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The winds of change

The winds of change

Ambitious plans are being advanced by Shetland Islands Council for the transition to clean sources of alternative fuel production.  Douglas Irvine, Executive Manager, Economic Development, discusses the far-reaching plans for renewable energy in Shetland. 

Identifying the route to a clean energy future is a priority for Shetland and work is now underway to harness the major renewable opportunities that exist in and around the isles. Shetland has been at the heart of the UK’s oil and gas industry for nearly 50 years. It is the location of the Sullom Voe Oil Terminal, the Shetland Gas Plant, and marine and air logistical services for the offshore oil and gas industry. 

Over 1000 people work directly and indirectly in the oil and gas industry and related occupations. In addition to the essential oil and gas work, Shetland is also very heavily dependent on the use of hydrocarbon fuels for all aspects of life in the remotest community in the UK. The economy is marine based with fishing, aquaculture and sea transport being particularly heavy users of hydrocarbons. On land there are no trains so all transport is by road and access to the nine smaller populated islands is by ferry crossing. Mains electricity is generated from oil and gas fuelled power stations. 

As a consequence, Shetland’s reliance on hydrocarbon fuel sources is enormous with a carbon emission count that is the highest per capita in the country. And all fuel has to be transported to the isles in coastal tankers leading to the cost of fuel being 10% to 20% higher than in populated mainland centres. These factors combined mean that Shetland experiences some of the highest hydrocarbon fuel prices in the country and consequent high levels of fuel poverty, while, ironically, being a main production centre for unrefined hydrocarbons.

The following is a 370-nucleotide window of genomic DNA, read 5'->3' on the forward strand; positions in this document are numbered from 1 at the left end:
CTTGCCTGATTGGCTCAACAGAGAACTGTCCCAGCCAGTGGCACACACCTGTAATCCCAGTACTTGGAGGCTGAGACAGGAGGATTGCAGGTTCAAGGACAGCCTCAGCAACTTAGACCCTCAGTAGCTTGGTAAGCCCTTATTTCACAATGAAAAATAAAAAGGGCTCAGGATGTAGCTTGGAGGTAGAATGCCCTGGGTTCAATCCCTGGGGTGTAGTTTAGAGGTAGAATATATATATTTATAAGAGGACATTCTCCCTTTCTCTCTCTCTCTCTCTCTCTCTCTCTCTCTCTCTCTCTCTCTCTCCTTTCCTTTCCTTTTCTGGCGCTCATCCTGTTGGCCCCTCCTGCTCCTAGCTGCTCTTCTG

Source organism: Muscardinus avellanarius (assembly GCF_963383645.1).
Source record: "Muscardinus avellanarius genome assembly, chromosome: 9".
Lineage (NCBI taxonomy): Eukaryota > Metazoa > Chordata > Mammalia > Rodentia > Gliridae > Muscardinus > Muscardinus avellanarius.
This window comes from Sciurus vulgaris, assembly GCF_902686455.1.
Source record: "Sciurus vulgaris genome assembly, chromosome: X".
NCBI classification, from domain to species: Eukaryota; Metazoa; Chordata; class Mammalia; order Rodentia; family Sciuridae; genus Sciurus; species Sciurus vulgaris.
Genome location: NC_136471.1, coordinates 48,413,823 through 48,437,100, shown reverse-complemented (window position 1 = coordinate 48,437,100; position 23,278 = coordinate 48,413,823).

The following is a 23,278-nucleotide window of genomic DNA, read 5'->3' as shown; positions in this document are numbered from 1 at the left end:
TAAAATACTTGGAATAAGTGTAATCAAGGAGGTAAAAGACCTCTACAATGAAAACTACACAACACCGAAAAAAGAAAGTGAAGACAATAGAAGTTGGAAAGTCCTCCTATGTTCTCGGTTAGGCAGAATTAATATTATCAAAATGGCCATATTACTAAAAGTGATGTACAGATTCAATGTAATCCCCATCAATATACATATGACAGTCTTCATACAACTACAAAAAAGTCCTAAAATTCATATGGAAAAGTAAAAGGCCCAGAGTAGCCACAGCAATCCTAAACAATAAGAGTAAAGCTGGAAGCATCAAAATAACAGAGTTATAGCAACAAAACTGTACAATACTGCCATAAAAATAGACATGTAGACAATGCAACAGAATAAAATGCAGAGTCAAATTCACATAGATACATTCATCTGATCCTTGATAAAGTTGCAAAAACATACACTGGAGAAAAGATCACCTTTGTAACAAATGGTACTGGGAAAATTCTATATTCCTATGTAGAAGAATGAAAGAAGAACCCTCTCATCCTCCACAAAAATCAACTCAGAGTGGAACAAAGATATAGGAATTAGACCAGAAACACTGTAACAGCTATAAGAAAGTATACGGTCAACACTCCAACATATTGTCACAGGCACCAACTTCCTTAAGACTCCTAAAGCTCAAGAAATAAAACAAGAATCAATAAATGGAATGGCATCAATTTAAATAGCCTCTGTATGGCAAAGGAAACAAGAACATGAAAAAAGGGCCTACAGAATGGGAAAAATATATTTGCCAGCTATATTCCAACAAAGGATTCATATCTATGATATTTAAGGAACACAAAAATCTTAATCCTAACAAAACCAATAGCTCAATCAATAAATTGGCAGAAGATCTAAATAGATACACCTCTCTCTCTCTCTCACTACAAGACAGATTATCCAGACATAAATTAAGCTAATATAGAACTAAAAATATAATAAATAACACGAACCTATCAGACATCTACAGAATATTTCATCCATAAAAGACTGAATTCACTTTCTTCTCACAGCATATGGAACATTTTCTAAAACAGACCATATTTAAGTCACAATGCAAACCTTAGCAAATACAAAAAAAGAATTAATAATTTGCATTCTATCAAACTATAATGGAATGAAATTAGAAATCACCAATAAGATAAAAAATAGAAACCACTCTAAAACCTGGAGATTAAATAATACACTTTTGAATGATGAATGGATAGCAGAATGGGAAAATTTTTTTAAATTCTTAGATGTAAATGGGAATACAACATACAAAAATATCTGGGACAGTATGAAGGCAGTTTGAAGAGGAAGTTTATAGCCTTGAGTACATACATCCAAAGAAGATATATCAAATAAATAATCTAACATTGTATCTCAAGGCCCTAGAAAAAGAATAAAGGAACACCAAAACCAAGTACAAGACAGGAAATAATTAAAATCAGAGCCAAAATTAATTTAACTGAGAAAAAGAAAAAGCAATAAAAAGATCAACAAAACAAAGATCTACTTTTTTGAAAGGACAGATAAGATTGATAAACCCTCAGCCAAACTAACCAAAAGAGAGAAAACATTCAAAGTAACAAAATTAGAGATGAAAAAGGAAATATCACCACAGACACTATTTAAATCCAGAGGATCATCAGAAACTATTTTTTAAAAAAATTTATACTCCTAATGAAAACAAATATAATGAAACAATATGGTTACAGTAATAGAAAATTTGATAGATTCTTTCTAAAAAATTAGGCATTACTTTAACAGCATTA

It is a situation that has to change and ambitious plans are being advanced by Shetland Islands Council and a number of partner organisations for the transition to clean sources of energy. Investigating wind sourced hydrogen development is a key part of the plans for that transition, which are being progressed in line with the Scottish Government’s guidelines for Just Transition.

Wind Energy

It is the phenomenal wind resource around Shetland that provides the impetus for change. The wind resource in the Shetland region is the strongest in Europe and that is why Scottish and Southern energy are currently developing the Viking Energy 450 MW wind farm with a 600 MW interconnector to the national grid sanctioned for completion by 2025. That will join Shetland to the national grid for the first time. 

Together with the existing small wind farms on Shetland, and considering the others projects being planned, the prospect is for around 750MW of land-based wind power to be available by the middle of the decade. The possibility of wind development offshore has risen with the ScotWind Licencing round including a 2 GW site to the East of Shetland. 

Hydrogen as an Alternative Fuel

Shetland’s new focus is to pursue the development of measures such as alternative fuel production in the isles as a significant source of energy, to compliment the renewable electricity, wind and tidal power developments that are in progress, and to meet targets for reduction in energy use. At present, renewable sourced hydrogen is internationally regarded as the most likely alternative to hydrocarbons in a range of uses where direct energy from renewable sources are not suitable.